They’re delicate, but tough; beautiful, yet crusty. They’re also found almost everywhere, but you probably don’t pay them much attention.
They grow in patches on rocks, trees, buildings and just about every other surface. They’re under-researched and misunderstood. Most people probably don’t even know their name, which is lichen, by the way.
I’ve written about lichens before (after a trip to Seattle, where they are prolific). I decided to write about them again because I’ve been getting lots of questions about them lately. Plus, there’s some interesting new research that changes even the most basic understanding of them.
Usually, when I get questions about them, people ask me about “that crusty green stuff” growing on their tree or shrub. They are often worried the crusty stuff is damaging their tree or shrub.
That actually isn’t the case. Lichens don’t typically cause damage to trees — they don’t need to. Their presence is usually normal, even on trees and shrubs.
You’ll likely see more on older plants. If they are appearing in larger numbers on newer trees or shrubs or you see complete coverage of older plants, it is likely an indication that the tree or shrub is not as healthy as it could be. They’ll also be more prevalent in wet or moist areas, such as deep woods or near streams.
If you see lots of lichens on trees or shrubs, especially young ones, you’ll want to think about what could be causing the plant to decline. It could be planted in the wrong place (too wet, too shady, etc.), have disease or insect issues, or fertility issues. Check for other signs and treat accordingly.
Lichens are interesting in that they aren’t a single organism. For many decades, we believed they were a combination of two organisms — a fungus and an algae (or a cyanobacteria, sometimes incorrectly called blue-green algae).
Recent research published in the journal Science shows that many lichens actually consist of a third partner: another fungus called a basidiomycete (or, as you know it, yeast). So many of these organisms are really three organisms, all living as one — a lichen-a-trois, if you will.
In most cases, these organisms cannot live apart from each other. You won’t find just the fungus or algae or yeast living on its own. They form a symbiotic relationship, each dependent on the other while providing something in return.
The fungus forms the basis of the structure. It is so much a part of the structure of the lichen that they are classified and identified mainly by the fungus.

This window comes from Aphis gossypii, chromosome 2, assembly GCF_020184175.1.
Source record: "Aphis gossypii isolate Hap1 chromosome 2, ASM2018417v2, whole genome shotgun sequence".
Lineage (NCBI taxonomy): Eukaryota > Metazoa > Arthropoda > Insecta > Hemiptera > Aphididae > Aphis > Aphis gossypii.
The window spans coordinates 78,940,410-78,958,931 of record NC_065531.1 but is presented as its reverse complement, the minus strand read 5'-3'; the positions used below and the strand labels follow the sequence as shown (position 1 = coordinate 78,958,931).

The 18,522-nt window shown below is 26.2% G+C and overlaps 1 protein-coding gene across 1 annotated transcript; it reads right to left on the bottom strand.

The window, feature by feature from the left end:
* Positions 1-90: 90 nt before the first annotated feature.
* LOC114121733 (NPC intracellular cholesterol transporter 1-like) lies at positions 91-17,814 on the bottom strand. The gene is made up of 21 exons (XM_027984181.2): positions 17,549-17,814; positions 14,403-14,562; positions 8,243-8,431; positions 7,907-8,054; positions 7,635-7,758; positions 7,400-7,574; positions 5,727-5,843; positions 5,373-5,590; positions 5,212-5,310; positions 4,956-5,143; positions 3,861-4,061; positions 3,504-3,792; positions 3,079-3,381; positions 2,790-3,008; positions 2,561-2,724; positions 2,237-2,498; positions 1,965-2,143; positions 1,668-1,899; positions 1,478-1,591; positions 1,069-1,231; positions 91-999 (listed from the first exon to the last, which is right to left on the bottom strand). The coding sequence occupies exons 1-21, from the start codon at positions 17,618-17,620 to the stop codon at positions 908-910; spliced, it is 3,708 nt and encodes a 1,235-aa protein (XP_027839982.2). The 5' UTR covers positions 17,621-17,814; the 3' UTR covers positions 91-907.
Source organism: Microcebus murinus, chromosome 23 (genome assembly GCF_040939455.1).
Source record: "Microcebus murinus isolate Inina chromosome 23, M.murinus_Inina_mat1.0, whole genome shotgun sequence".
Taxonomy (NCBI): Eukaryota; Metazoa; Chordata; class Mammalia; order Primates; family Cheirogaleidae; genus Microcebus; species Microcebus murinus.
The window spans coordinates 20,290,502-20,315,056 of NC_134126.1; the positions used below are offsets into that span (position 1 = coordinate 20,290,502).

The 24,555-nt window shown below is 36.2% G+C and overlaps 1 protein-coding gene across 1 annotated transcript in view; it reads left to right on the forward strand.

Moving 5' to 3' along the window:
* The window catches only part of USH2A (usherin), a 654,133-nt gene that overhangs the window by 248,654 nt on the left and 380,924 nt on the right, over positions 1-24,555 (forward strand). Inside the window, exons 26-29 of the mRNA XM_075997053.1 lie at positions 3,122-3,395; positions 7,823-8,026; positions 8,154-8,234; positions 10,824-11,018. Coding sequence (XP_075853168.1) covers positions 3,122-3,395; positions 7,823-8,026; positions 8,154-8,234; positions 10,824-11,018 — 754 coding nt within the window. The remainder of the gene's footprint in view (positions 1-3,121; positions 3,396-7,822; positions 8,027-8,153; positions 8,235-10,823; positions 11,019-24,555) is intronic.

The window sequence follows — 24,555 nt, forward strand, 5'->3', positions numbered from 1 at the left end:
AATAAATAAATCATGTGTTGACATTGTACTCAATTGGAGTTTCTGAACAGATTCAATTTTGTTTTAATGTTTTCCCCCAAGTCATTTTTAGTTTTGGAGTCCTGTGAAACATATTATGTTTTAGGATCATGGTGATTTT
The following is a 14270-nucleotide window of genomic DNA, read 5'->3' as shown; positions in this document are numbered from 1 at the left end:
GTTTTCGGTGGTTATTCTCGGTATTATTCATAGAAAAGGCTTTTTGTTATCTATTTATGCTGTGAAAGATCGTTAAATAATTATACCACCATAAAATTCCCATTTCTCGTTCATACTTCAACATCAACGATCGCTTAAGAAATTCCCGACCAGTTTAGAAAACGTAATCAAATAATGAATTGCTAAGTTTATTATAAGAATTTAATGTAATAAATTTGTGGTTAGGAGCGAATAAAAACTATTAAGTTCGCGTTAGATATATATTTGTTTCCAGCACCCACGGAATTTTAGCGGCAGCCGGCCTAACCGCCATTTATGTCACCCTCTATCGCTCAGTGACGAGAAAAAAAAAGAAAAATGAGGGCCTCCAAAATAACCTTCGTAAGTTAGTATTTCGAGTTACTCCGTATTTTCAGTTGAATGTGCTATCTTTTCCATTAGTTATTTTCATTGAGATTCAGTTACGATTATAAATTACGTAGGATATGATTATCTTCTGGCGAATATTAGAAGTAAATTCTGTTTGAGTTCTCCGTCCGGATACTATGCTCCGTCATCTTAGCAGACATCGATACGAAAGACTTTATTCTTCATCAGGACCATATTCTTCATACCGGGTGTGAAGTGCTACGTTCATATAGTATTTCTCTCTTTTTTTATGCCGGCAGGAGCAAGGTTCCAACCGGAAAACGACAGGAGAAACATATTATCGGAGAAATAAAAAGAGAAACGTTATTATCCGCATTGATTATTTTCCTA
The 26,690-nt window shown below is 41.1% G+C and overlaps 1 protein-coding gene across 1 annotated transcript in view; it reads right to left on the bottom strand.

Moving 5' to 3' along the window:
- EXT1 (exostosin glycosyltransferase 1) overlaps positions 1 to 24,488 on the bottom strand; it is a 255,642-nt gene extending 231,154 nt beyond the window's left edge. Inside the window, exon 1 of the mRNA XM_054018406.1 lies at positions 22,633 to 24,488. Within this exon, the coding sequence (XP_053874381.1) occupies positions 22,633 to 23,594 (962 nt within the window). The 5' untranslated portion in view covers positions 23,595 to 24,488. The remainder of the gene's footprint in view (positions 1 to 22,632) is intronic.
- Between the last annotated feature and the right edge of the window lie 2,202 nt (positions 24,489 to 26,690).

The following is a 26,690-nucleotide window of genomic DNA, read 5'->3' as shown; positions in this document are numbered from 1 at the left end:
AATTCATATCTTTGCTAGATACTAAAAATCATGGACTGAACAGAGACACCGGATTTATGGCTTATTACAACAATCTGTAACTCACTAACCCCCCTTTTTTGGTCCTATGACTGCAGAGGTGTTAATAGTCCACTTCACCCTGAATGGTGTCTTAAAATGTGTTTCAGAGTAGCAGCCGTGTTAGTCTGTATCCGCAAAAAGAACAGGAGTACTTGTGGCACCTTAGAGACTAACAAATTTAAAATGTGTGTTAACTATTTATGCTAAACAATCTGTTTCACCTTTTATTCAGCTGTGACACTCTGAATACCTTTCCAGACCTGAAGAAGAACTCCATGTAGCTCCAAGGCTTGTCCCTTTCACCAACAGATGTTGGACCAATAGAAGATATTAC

The algae forms a thin layer on the surface, protected by the fungi while it harvests sunlight to produce sugars to feed the fungi. And because these organisms live out in the elements, they often contain numerous other bacteria, fungi and microorganisms — much like our digestive system contains a large number of microorganisms.
They are even home to one of the world’s most popular microscopic creatures — the tardigrade (or water bear), which is the world’s smallest animal (if you don’t know what a tardigrade is, you should definitely look it up).
I’ve seen lots of information on lichens lately, from new research to articles talking about them all over social media. I listened to a fascinating podcast and blog called “In Defense of Plants” about lichen conservation featuring Jessica Allen, a Ph.D. student at New York Botanic Garden and the City University of New York.
There’s still lots we don’t know about these fascinating organisms, and research like hers is responsible for greatly understanding the organisms and their importance.
According to Allen, the biggest threats to these interesting organisms are air quality and climate change. While they are tough and can live in many different extreme climates, clean air is a must for their survival.
As we expand the cities where we live and produce more atmospheric pollution, the range of lichens shrinks. You’ll find far more in the woods than you will in the city. Increases in temperatures are also responsible for a decrease in lichen diversity.
While you may not think lichens are important, their presence is important — from soil conservation to helping erode rocks and serving as pioneer species for newly developing habitat. So it is important to preserve our lichen population.